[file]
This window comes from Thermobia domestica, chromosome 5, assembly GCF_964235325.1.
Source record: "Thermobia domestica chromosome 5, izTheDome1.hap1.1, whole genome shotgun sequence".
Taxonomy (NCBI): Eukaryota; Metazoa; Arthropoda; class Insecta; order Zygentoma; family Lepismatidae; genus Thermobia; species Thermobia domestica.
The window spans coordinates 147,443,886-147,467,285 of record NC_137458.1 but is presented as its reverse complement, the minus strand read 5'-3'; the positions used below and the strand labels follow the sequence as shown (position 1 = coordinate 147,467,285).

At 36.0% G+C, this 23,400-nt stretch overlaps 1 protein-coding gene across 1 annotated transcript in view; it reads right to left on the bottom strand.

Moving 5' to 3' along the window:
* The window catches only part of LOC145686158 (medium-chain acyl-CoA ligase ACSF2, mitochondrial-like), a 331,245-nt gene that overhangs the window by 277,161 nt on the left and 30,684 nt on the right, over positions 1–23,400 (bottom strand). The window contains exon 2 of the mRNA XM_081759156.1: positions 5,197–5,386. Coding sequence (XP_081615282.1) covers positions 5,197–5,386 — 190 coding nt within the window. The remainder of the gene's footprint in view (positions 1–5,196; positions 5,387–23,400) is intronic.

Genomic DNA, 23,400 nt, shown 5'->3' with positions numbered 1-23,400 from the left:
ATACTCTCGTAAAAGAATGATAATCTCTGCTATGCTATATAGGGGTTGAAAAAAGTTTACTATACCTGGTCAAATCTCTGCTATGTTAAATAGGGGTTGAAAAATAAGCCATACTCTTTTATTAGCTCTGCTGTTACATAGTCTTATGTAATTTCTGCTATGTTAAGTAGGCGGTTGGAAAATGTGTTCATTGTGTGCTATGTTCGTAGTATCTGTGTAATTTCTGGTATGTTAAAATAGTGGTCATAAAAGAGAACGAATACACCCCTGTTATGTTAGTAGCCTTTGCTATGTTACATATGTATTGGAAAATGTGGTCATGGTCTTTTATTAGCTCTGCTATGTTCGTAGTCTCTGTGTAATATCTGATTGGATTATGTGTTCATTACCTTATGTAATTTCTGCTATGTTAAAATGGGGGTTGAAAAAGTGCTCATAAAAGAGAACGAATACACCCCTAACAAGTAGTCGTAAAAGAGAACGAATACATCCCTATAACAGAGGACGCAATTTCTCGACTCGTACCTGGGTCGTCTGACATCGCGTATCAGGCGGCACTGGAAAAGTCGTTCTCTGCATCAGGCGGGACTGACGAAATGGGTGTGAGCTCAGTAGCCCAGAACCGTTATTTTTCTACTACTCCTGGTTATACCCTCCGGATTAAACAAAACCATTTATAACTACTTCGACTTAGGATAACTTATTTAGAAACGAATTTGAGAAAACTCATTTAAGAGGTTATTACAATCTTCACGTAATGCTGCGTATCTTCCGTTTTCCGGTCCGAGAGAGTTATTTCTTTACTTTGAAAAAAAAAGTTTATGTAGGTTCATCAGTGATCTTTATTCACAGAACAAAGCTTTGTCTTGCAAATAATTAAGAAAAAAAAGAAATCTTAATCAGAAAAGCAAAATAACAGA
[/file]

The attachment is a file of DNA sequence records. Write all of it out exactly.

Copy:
This window comes from Thermobia domestica, chromosome 5, assembly GCF_964235325.1.
Source record: "Thermobia domestica chromosome 5, izTheDome1.hap1.1, whole genome shotgun sequence".
Taxonomy (NCBI): Eukaryota; Metazoa; Arthropoda; class Insecta; order Zygentoma; family Lepismatidae; genus Thermobia; species Thermobia domestica.
The window spans coordinates 147,443,886-147,467,285 of record NC_137458.1 but is presented as its reverse complement, the minus strand read 5'-3'; the positions used below and the strand labels follow the sequence as shown (position 1 = coordinate 147,467,285).

At 36.0% G+C, this 23,400-nt stretch overlaps 1 protein-coding gene across 1 annotated transcript in view; it reads right to left on the bottom strand.

Moving 5' to 3' along the window:
* The window catches only part of LOC145686158 (medium-chain acyl-CoA ligase ACSF2, mitochondrial-like), a 331,245-nt gene that overhangs the window by 277,161 nt on the left and 30,684 nt on the right, over positions 1–23,400 (bottom strand). The window contains exon 2 of the mRNA XM_081759156.1: positions 5,197–5,386. Coding sequence (XP_081615282.1) covers positions 5,197–5,386 — 190 coding nt within the window. The remainder of the gene's footprint in view (positions 1–5,196; positions 5,387–23,400) is intronic.

Genomic DNA, 23,400 nt, shown 5'->3' with positions numbered 1-23,400 from the left:
ATACTCTCGTAAAAGAATGATAATCTCTGCTATGCTATATAGGGGTTGAAAAAAGTTTACTATACCTGGTCAAATCTCTGCTATGTTAAATAGGGGTTGAAAAATAAGCCATACTCTTTTATTAGCTCTGCTGTTACATAGTCTTATGTAATTTCTGCTATGTTAAGTAGGCGGTTGGAAAATGTGTTCATTGTGTGCTATGTTCGTAGTATCTGTGTAATTTCTGGTATGTTAAAATAGTGGTCATAAAAGAGAACGAATACACCCCTGTTATGTTAGTAGCCTTTGCTATGTTACATATGTATTGGAAAATGTGGTCATGGTCTTTTATTAGCTCTGCTATGTTCGTAGTCTCTGTGTAATATCTGATTGGATTATGTGTTCATTACCTTATGTAATTTCTGCTATGTTAAAATGGGGGTTGAAAAAGTGCTCATAAAAGAGAACGAATACACCCCTAACAAGTAGTCGTAAAAGAGAACGAATACATCCCTATAACAGAGGACGCAATTTCTCGACTCGTACCTGGGTCGTCTGACATCGCGTATCAGGCGGCACTGGAAAAGTCGTTCTCTGCATCAGGCGGGACTGACGAAATGGGTGTGAGCTCAGTAGCCCAGAACCGTTATTTTTCTACTACTCCTGGTTATACCCTCCGGATTAAACAAAACCATTTATAACTACTTCGACTTAGGATAACTTATTTAGAAACGAATTTGAGAAAACTCATTTAAGAGGTTATTACAATCTTCACGTAATGCTGCGTATCTTCCGTTTTCCGGTCCGAGAGAGTTATTTCTTTACTTTGAAAAAAAAAGTTTATGTAGGTTCATCAGTGATCTTTATTCACAGAACAAAGCTTTGTCTTGCAAATAATTAAGAAAAAAAAGAAATCTTAATCAGAAAAGCAAAATAACAGA